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Proc Natl Acad Sci U S A. 2019 Jun 11;116(24):11946-11955. doi: 10.1073/pnas.1905013116. Epub 2019 May 29.

Human cGAS catalytic domain has an additional DNA-binding interface that enhances enzymatic activity and liquid-phase condensation.

Author information

1
Structural Biology Program, Memorial Sloan Kettering Cancer Center, New York, NY 10065; xiew@mskcc.org pateld@mskcc.org.
2
Laboratory for RNA Molecular Biology, The Rockefeller University, New York, NY 10065.
3
High-Throughput and Spectroscopy Resource Center, The Rockefeller University, New York, NY 10065.
4
Tri-Institutional Therapeutics Discovery Institute, New York, NY 10021.

Abstract

The cyclic GMP-AMP synthase (cGAS)-cGAMP-STING pathway plays a key role in innate immunity, with cGAS sensing both pathogenic and mislocalized DNA in the cytoplasm. Human cGAS (h-cGAS) constitutes an important drug target for control of antiinflammatory responses that can contribute to the onset of autoimmune diseases. Recent studies have established that the positively charged N-terminal segment of cGAS contributes to enhancement of cGAS enzymatic activity as a result of DNA-induced liquid-phase condensation. We have identified an additional cGASCD-DNA interface (labeled site-C; CD, catalytic domain) in the crystal structure of a human SRY.cGASCD-DNA complex, with mutations along this basic site-C cGAS interface disrupting liquid-phase condensation, as monitored by cGAMP formation, gel shift, spin-down, and turbidity assays, as well as time-lapse imaging of liquid droplet formation. We expand on an earlier ladder model of cGAS dimers bound to a pair of parallel-aligned DNAs to propose a multivalent interaction-mediated cluster model to account for DNA-mediated condensation involving both the N-terminal domain of cGAS and the site-C cGAS-DNA interface. We also report the crystal structure of the h-cGASCD-DNA complex containing a triple mutant that disrupts the site-C interface, with this complex serving as a future platform for guiding cGAS inhibitor development at the DNA-bound h-cGAS level. Finally, we solved the structure of RU.521 bound in two alternate alignments to apo h-cGASCD, thereby occupying more of the catalytic pocket and providing insights into further optimization of active-site-binding inhibitors.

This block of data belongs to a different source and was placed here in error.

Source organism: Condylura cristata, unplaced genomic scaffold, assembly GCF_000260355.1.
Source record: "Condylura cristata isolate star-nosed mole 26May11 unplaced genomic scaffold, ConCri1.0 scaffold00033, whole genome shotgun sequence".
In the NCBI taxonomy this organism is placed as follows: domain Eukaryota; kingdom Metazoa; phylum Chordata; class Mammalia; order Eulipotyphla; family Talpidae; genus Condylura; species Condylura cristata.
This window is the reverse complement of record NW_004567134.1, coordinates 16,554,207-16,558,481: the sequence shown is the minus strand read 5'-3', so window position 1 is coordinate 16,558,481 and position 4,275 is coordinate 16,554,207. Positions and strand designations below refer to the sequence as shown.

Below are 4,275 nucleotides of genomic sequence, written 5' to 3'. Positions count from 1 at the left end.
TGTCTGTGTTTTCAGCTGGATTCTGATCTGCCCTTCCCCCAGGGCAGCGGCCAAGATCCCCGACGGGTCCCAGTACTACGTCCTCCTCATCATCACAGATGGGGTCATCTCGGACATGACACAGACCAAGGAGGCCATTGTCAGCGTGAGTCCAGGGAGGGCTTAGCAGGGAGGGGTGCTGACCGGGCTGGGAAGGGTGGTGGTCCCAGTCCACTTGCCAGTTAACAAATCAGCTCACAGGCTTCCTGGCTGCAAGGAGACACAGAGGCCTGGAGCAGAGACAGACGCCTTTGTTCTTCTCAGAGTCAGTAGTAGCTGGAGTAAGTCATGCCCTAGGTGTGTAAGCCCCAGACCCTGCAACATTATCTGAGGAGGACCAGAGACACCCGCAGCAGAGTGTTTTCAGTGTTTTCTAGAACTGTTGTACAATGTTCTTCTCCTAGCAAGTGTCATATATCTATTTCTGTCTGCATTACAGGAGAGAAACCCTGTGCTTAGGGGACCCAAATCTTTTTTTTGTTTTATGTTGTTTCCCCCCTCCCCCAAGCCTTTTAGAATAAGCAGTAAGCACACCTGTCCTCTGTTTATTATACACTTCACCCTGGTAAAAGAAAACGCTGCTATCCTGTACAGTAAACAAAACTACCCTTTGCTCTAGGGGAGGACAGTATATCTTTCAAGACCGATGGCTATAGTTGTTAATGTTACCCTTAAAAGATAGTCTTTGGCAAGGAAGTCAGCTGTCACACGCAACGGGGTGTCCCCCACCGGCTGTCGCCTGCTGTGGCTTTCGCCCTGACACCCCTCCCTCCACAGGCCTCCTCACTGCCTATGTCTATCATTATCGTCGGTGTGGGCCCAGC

KEYWORDS:

DNA-binding cGAS mutations; h-cGAS–DNA complex; liquid-phase condensation; multivalent interactions

PMID:
31142647
PMCID:
PMC6575157
[Available on 2019-11-29]
DOI:
10.1073/pnas.1905013116

Conflict of interest statement

The authors declare no conflict of interest.

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